Enigmatic voids in the tissue of early land plants
deutsche Version

Conspicuous patterns of radially arranged voids on plant cross-sections
had been explained as shrinkage cracks of the decaying tissue [1] before own samples (Figs.1-5) gave rise to the suspicion that some fungus present in the growing plant might somehow have affected growth. (See Rhynie Chert News 54.)
void patternvoid patternvoid patternvoid patternvoid pattern

Figs.1-5:  Void patterns on Aglaophyton cross-sections with degraded or well-preserved tissue. All same scale.
6mm square.

Extremely shrunken and collapsed tissue is obviously present between the large voids seen in Figs.1,2,3,5 but this does not mean that the patterns of this kind are merely a result of degradation. An early stage of void formation (Fig.4) suggests that more complex processes must have been at work. The tissue beside the voids does not look decayed but deformed as a result of the expanding voids. Apparently there had been tissue throughout before, and it became squeezed by the expanding voids while alive. Well-preserved tissue near the edges of the voids is clearly seen in Rhynie Chert News 4
It is remarkable but confusing that the void pattern may vary between chaotic as in Fig.5 and ordered as in Fig.4.

Other related information comes from enigmatic "twin patterns" where the two prongs of a forking shoot show essentially the same pattern of voids. (See Rhynie Chert News 21, 54.) Apparently the patterns in the prongs have been inherited from the base of the fork.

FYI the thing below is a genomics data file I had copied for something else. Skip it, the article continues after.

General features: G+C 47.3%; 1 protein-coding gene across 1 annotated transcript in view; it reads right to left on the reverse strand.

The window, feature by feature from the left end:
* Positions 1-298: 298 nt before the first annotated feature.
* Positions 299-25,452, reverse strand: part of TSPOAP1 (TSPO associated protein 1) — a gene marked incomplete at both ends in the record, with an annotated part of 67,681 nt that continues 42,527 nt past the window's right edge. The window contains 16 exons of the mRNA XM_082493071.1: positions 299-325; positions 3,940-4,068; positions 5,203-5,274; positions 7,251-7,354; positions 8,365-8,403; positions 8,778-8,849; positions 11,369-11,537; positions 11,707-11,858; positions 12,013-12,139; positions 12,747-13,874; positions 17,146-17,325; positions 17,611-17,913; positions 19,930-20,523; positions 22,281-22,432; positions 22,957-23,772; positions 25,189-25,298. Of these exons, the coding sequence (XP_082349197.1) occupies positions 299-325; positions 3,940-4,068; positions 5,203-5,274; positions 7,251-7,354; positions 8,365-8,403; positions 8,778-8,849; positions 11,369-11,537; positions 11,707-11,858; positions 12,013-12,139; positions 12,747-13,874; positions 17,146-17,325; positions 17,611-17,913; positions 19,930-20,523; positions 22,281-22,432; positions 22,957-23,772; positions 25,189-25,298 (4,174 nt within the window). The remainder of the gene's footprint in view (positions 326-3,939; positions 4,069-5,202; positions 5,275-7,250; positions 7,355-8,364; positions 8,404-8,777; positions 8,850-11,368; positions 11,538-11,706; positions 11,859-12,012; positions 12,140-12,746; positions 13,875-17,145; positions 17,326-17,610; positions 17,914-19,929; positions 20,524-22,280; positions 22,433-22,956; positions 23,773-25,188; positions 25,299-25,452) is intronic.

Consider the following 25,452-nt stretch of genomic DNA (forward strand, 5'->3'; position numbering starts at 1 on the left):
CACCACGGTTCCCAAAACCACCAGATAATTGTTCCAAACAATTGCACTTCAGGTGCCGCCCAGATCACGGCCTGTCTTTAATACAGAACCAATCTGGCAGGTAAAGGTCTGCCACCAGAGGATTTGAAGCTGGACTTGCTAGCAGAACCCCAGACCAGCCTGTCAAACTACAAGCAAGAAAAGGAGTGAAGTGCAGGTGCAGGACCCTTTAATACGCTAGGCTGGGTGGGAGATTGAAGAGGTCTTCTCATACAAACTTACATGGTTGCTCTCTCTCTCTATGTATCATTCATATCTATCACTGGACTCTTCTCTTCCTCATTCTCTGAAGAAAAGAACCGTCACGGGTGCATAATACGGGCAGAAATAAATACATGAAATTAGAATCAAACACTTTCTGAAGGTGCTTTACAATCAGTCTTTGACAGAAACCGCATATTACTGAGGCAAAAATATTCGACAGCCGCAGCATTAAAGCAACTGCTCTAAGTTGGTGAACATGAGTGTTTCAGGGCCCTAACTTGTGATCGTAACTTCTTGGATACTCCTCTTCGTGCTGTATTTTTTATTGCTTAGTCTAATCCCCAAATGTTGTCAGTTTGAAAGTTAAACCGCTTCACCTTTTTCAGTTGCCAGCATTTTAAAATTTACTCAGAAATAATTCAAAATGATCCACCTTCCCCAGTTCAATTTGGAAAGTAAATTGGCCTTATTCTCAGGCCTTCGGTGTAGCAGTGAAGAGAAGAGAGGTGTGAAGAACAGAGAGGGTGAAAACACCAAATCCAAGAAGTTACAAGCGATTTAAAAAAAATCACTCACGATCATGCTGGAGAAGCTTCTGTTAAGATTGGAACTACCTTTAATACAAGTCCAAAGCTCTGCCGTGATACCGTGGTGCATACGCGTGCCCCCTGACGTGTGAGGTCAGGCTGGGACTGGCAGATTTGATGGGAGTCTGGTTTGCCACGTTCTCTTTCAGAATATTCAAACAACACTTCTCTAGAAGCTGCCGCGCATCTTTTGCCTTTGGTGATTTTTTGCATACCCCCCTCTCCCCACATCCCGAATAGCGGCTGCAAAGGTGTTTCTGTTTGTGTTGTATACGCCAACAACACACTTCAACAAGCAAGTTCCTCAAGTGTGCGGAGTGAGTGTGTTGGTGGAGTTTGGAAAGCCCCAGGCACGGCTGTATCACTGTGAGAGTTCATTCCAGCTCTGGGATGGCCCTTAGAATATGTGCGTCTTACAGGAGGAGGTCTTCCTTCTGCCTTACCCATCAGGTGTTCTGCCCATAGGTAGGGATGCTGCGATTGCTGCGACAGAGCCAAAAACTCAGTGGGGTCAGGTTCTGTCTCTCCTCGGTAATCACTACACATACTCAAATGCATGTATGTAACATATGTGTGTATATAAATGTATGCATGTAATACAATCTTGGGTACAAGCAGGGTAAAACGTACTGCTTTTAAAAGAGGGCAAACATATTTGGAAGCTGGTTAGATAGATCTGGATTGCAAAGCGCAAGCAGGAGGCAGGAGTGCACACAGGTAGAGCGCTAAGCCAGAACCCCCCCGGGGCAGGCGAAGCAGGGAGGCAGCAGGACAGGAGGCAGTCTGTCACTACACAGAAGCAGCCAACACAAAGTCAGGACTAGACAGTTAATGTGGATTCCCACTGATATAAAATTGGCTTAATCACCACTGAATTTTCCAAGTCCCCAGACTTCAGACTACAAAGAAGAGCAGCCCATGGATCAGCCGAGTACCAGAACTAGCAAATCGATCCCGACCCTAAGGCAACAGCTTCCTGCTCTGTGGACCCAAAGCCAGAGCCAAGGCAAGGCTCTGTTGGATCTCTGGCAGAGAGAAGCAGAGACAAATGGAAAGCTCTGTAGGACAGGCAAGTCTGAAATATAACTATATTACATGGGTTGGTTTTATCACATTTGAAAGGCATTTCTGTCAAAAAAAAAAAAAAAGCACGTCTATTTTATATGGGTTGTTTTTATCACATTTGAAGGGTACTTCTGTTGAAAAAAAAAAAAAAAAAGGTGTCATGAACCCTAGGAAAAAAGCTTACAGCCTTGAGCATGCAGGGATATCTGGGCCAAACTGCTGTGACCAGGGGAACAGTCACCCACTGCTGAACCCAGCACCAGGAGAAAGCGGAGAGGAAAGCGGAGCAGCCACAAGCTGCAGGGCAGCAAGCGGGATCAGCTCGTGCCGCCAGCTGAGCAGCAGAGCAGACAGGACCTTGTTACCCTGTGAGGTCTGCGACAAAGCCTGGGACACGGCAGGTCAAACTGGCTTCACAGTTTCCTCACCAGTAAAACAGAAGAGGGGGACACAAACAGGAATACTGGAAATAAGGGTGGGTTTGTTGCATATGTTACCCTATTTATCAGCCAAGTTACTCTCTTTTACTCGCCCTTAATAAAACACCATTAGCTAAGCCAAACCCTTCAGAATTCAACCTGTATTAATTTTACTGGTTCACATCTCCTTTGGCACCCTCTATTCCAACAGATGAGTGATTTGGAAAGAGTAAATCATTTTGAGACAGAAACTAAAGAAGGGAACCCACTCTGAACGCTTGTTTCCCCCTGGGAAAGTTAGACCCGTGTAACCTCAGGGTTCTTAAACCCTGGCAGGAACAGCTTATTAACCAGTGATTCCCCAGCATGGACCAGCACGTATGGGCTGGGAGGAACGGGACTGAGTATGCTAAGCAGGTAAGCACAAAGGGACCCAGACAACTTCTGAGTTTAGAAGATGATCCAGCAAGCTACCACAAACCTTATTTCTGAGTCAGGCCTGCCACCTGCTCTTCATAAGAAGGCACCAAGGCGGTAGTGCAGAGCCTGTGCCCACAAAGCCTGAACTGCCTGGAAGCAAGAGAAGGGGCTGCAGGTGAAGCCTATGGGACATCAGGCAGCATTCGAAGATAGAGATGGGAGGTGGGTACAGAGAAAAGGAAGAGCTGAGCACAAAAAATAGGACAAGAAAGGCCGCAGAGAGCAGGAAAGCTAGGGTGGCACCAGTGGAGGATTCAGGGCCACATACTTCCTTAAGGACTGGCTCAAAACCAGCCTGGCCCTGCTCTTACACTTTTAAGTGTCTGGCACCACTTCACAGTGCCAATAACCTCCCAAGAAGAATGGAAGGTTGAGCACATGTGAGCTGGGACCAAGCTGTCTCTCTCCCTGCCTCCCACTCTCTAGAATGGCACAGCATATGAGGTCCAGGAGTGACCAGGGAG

different holes in Aglaophyton
The idea of some fungus being involved in the formation of the above patterns is not immediately supported by fossil evidence. The ubiquitous fungus Glomites rhyniensis, whose tiny arbuscular hyphae are seen as dark clots inside cells in Figs.3,4, is most probably not involved. Possibly the symmetrical hole in Fig.6 with affected tissue is due to misguided growth caused by another fungus.

Fig.6: Aglaophyton cross-section with two types of damage in the live plant: one hole caused by some unknown herbivore, the other one probably by fungus activity. Picture 4mm square.

Since abnormal growth in plants is often due to fungus infection, it can be assumed that a fungus had been involved here, too. Disregarding the different aspect of the expanding cavities in Fig.6 and Fig.4, one may suspect that both are a result of fungus activity.
Parasitic Chytrid fungi, which had been present in the Devonian habitat at Rhynie, are known to be able to bloat plant cells enormously [2]. Hence, the idea suggests itself that all of the peculiar voids in Figs.1-6 represent hypertrophy due to fungus action. What remains enigmatic is the way in which the fungus governs the complex process. 

H.-J. Weiss    2017, 2018

[1]  www.abdn.ac.uk/rhynie
[2] T.N.Taylor, M. Krings, E.L. Taylor: Fossil Fungi, Elsevier 2015, p.64.


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